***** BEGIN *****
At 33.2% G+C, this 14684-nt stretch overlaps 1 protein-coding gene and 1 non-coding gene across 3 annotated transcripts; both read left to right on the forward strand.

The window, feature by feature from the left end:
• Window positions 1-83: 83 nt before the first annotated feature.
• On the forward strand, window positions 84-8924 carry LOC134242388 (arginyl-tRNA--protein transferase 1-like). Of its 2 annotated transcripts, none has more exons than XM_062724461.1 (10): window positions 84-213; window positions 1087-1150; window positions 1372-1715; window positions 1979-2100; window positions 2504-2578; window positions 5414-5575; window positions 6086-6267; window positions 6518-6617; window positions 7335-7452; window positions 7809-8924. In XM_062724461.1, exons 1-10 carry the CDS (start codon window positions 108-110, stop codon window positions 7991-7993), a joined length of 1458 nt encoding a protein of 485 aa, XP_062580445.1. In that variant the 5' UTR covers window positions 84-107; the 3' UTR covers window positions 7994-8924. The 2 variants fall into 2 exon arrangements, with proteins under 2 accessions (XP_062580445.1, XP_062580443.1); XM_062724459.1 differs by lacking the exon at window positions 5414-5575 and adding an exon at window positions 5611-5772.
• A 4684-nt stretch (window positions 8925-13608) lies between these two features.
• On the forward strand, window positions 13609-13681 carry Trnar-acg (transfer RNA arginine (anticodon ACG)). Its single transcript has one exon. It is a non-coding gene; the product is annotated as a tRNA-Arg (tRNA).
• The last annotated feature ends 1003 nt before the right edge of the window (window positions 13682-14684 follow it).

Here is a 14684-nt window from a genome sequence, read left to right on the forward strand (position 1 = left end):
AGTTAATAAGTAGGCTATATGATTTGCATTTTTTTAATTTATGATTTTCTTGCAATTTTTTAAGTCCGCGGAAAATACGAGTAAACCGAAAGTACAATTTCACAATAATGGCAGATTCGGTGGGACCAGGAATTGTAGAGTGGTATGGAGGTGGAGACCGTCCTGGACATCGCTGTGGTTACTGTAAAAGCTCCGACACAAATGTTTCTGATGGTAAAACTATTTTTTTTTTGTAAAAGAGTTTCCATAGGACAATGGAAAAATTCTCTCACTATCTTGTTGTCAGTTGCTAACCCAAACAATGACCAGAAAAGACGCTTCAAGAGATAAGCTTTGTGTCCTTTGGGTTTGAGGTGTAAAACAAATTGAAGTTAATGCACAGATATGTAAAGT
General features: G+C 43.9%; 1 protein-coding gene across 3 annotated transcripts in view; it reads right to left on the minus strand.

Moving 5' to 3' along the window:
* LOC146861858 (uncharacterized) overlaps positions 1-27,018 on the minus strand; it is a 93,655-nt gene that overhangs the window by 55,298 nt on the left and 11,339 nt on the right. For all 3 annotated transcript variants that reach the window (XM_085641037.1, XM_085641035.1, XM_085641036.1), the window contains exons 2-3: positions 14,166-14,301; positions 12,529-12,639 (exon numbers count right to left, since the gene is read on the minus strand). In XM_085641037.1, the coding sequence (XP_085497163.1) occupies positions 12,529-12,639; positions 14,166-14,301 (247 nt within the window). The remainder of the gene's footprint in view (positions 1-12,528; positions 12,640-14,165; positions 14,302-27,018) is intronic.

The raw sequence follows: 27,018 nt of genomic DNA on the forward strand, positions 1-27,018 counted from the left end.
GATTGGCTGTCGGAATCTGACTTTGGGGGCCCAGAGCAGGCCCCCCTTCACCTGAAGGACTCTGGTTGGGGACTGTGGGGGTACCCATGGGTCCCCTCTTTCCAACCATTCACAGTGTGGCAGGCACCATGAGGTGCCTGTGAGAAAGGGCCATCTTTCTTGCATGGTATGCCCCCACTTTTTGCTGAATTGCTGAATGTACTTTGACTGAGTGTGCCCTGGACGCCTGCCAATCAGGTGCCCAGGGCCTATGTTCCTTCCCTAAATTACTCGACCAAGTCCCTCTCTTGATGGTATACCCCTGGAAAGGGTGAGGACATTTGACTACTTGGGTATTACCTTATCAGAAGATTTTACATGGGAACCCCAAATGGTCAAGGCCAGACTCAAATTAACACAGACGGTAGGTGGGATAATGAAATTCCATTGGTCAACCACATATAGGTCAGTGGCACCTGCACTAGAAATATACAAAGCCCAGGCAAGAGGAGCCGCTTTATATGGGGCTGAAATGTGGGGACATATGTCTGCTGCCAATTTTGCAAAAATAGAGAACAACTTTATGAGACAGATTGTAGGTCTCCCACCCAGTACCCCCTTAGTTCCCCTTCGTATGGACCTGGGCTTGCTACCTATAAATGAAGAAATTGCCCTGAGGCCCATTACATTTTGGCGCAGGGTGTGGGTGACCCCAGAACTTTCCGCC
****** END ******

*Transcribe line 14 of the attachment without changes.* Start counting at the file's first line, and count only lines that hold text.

GATTGGCTGTCGGAATCTGACTTTGGGGGCCCAGAGCAGGCCCCCCTTCACCTGAAGGACTCTGGTTGGGGACTGTGGGGGTACCCATGGGTCCCCTCTTTCCAACCATTCACAGTGTGGCAGGCACCATGAGGTGCCTGTGAGAAAGGGCCATCTTTCTTGCATGGTATGCCCCCACTTTTTGCTGAATTGCTGAATGTACTTTGACTGAGTGTGCCCTGGACGCCTGCCAATCAGGTGCCCAGGGCCTATGTTCCTTCCCTAAATTACTCGACCAAGTCCCTCTCTTGATGGTATACCCCTGGAAAGGGTGAGGACATTTGACTACTTGGGTATTACCTTATCAGAAGATTTTACATGGGAACCCCAAATGGTCAAGGCCAGACTCAAATTAACACAGACGGTAGGTGGGATAATGAAATTCCATTGGTCAACCACATATAGGTCAGTGGCACCTGCACTAGAAATATACAAAGCCCAGGCAAGAGGAGCCGCTTTATATGGGGCTGAAATGTGGGGACATATGTCTGCTGCCAATTTTGCAAAAATAGAGAACAACTTTATGAGACAGATTGTAGGTCTCCCACCCAGTACCCCCTTAGTTCCCCTTCGTATGGACCTGGGCTTGCTACCTATAAATGAAGAAATTGCCCTGAGGCCCATTACATTTTGGCGCAGGGTGTGGGTGACCCCAGAACTTTCCGCC